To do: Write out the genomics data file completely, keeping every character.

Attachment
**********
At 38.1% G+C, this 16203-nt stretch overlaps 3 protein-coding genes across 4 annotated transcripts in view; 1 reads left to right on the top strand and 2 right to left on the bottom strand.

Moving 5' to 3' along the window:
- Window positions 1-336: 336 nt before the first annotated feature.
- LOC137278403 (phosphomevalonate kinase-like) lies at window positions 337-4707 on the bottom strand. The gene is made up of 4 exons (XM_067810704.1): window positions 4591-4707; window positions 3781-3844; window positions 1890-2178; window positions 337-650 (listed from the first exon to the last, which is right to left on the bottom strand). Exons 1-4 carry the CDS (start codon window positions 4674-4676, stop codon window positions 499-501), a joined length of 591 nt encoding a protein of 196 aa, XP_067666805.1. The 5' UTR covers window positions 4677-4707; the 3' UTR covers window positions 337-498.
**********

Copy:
At 38.1% G+C, this 16203-nt stretch overlaps 3 protein-coding genes across 4 annotated transcripts in view; 1 reads left to right on the top strand and 2 right to left on the bottom strand.

Moving 5' to 3' along the window:
- Window positions 1-336: 336 nt before the first annotated feature.
- LOC137278403 (phosphomevalonate kinase-like) lies at window positions 337-4707 on the bottom strand. The gene is made up of 4 exons (XM_067810704.1): window positions 4591-4707; window positions 3781-3844; window positions 1890-2178; window positions 337-650 (listed from the first exon to the last, which is right to left on the bottom strand). Exons 1-4 carry the CDS (start codon window positions 4674-4676, stop codon window positions 499-501), a joined length of 591 nt encoding a protein of 196 aa, XP_067666805.1. The 5' UTR covers window positions 4677-4707; the 3' UTR covers window positions 337-498.